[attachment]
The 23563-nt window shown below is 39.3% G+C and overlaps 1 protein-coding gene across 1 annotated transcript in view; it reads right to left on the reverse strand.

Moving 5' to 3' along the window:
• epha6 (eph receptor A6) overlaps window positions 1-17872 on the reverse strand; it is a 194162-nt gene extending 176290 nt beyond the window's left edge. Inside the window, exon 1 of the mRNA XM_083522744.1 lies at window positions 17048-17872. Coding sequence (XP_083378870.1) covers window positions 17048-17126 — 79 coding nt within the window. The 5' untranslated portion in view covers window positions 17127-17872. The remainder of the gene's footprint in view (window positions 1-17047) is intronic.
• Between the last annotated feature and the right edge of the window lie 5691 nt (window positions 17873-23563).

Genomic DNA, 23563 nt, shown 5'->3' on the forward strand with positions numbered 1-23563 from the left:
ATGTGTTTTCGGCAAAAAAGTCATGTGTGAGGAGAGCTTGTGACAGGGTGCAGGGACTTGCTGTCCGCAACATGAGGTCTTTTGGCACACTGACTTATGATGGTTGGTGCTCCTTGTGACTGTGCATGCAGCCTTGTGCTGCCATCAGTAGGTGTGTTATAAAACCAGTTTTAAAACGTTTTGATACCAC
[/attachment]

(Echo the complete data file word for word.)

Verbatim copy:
The 23563-nt window shown below is 39.3% G+C and overlaps 1 protein-coding gene across 1 annotated transcript in view; it reads right to left on the reverse strand.

Moving 5' to 3' along the window:
• epha6 (eph receptor A6) overlaps window positions 1-17872 on the reverse strand; it is a 194162-nt gene extending 176290 nt beyond the window's left edge. Inside the window, exon 1 of the mRNA XM_083522744.1 lies at window positions 17048-17872. Coding sequence (XP_083378870.1) covers window positions 17048-17126 — 79 coding nt within the window. The 5' untranslated portion in view covers window positions 17127-17872. The remainder of the gene's footprint in view (window positions 1-17047) is intronic.
• Between the last annotated feature and the right edge of the window lie 5691 nt (window positions 17873-23563).

Genomic DNA, 23563 nt, shown 5'->3' on the forward strand with positions numbered 1-23563 from the left:
ATGTGTTTTCGGCAAAAAAGTCATGTGTGAGGAGAGCTTGTGACAGGGTGCAGGGACTTGCTGTCCGCAACATGAGGTCTTTTGGCACACTGACTTATGATGGTTGGTGCTCCTTGTGACTGTGCATGCAGCCTTGTGCTGCCATCAGTAGGTGTGTTATAAAACCAGTTTTAAAACGTTTTGATACCAC